Cablegate: Former Saudi Aramco Executive Bullish On Oil Prices
DE RUEHDH #0234/01 2451339
ZNY CCCCC ZZH
P 021339Z SEP 09
FM AMCONSUL DHAHRAN
TO RUEHC/SECSTATE WASHDC PRIORITY 0274
INFO RUEHHH/OPEC COLLECTIVE
RUEHDH/AMCONSUL DHAHRAN 0357
C O N F I D E N T I A L SECTION 01 OF 03 DHAHRAN 000234
DEPT FOR NEA/ARP (HARRIS/BERNDT), EEB/ESC/IEC (SULLIVAN),
DOE FOR DAS HEGBURG
E.O. 12958: DECL: 9/2/2019
TAGS: ENRG EPET ECON PGOV SA
SUBJECT: FORMER SAUDI ARAMCO EXECUTIVE BULLISH ON OIL PRICES
DHAHRAN 00000234 001.2 OF 003
CLASSIFIED BY: Kevin Kreutner, Acting Consul General, EXEC, DOS.
REASON: 1.4 (b), (d)
1. (C/NF) Saudi Aramco's former Executive Vice President, Dr.
Sadad al-Husseini (strictly protect), recently commented on the
likelihood of oil prices rising sharply over the next couple of
years. In his view, the bearish energy analysts arguing that
the oil price shocks of last summer are not likely to be
repeated anytime soon are making inaccurate assumptions. Dr.
al-Husseini maintains that volatile political factors in
Venezuela, Nigeria, Iran, Iraq, and Libya are bound to hamper
OPEC supply over the next several years. He believes that these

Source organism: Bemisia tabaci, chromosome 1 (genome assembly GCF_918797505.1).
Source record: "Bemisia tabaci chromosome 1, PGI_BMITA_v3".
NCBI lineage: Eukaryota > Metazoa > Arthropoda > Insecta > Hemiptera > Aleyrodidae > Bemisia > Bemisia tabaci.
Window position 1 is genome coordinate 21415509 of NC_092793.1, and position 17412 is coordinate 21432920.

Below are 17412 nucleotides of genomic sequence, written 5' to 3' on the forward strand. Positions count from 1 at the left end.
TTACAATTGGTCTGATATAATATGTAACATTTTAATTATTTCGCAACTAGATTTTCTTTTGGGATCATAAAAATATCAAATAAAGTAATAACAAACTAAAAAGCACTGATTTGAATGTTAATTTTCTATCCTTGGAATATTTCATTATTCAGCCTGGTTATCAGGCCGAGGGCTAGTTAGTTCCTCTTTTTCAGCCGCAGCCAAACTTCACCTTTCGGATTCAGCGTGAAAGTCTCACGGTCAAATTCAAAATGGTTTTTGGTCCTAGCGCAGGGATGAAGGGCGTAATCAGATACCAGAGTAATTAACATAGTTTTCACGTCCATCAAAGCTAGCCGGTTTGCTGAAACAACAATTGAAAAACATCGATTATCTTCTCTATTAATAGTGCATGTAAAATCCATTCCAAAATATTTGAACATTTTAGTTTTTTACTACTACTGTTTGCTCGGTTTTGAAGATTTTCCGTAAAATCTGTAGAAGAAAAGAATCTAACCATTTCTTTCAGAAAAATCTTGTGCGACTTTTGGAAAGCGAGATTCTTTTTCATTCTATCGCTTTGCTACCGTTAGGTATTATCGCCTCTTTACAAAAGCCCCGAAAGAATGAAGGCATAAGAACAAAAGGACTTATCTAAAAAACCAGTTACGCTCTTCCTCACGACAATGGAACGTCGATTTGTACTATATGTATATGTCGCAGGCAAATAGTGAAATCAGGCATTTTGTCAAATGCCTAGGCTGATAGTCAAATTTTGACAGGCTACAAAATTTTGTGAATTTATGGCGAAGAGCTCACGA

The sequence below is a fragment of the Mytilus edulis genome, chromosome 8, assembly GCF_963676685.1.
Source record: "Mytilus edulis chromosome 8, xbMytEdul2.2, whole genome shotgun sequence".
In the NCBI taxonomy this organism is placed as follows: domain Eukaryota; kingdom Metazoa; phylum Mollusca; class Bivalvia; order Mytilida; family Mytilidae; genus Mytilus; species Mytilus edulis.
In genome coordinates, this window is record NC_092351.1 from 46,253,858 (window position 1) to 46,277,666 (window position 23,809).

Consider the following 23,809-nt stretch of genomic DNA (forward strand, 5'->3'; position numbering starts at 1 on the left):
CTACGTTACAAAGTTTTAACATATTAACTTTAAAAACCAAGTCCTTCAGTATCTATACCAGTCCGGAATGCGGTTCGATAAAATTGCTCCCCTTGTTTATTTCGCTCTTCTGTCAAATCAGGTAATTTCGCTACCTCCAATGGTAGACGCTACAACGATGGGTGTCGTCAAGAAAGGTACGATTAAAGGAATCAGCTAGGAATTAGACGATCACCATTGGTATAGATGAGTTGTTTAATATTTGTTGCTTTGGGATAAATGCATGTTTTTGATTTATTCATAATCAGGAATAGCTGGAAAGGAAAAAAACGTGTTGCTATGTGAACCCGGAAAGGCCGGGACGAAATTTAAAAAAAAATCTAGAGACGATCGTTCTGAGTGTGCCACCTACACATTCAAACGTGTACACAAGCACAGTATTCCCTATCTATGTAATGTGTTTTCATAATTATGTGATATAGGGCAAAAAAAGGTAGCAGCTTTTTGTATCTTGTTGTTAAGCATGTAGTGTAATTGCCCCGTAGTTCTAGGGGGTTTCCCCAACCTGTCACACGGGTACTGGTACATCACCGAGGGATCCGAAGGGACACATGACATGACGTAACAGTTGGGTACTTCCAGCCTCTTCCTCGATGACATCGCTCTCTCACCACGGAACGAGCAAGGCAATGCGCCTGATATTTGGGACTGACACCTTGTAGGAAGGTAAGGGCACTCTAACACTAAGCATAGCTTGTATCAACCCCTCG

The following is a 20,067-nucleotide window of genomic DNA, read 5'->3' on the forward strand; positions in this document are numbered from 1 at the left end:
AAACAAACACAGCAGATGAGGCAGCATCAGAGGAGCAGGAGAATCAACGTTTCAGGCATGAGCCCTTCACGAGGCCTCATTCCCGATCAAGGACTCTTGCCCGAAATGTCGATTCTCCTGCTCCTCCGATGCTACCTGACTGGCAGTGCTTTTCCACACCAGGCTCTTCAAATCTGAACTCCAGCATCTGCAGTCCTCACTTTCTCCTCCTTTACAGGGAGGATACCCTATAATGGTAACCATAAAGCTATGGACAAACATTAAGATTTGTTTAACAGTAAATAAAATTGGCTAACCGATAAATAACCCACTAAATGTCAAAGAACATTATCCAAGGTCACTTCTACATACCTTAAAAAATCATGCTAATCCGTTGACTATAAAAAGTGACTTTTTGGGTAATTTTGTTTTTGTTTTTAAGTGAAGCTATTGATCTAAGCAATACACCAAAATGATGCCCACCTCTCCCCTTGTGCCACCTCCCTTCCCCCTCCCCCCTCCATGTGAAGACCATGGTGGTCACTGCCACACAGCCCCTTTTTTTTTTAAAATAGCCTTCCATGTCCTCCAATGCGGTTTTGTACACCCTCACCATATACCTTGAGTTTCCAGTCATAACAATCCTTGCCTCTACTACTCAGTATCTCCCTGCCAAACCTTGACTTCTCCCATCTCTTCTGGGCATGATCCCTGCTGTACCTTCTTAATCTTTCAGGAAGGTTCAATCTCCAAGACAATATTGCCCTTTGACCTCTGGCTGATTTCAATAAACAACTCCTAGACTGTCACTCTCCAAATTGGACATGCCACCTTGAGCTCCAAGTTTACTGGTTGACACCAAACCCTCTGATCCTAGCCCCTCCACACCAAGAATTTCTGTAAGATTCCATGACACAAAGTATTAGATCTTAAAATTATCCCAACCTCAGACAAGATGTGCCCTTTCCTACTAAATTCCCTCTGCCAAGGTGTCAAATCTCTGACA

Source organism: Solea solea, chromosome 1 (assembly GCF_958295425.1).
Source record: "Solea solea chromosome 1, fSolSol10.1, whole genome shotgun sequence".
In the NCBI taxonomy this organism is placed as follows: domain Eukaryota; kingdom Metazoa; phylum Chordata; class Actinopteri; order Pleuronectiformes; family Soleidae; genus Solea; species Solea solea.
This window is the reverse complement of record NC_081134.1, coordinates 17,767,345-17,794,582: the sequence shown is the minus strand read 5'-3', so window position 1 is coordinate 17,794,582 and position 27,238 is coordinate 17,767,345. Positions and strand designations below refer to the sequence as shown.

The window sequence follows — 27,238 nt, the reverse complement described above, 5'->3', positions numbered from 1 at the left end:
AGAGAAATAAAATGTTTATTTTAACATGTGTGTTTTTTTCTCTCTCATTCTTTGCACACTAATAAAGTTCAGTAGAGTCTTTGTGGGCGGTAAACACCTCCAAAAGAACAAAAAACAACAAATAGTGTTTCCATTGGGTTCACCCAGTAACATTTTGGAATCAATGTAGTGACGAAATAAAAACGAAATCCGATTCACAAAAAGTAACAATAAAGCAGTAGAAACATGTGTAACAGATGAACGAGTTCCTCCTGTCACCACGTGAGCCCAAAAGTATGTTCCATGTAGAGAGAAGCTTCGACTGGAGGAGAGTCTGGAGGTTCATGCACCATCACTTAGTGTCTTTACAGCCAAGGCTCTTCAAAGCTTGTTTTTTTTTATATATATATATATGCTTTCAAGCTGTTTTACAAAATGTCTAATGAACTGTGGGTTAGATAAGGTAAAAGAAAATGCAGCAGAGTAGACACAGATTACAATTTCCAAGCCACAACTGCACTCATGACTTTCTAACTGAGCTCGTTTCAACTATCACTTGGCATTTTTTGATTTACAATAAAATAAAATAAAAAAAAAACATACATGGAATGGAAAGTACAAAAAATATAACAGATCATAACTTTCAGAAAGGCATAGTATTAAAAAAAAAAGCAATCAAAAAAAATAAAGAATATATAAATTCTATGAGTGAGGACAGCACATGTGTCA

political uncertainties, coupled with a rise in demand and
increasingly more expensive and difficult production, will once
again lead speculators to drive oil prices upwards. END SUMMARY.
FORMER ARAMCO EXECUTIVE: GEOLOGY AND
GEOPOLITICS WILL LEAD TO HIGHER PRICES
2. (C/NF) Dr. Sadad Ibrahim al-Husseini manages his own energy
consultancy, primarily serving international private equity
funds, financial institutions, and energy firms. He is a
geologist by training and holds a PhD from Brown University.
Dr. al-Husseini retired from Saudi Aramco in March 2004 as
Executive Vice President and a member of its Board of Directors.
Once appointed to the number two spot at Aramco (Executive Vice
President) in 1996, he was widely considered to be the heir
apparent for the CEO position. However, when Dr. al-Husseini
found out that he was passed over for the top spot allegedly due
to his non-Saudi roots (both of his parents are naturalized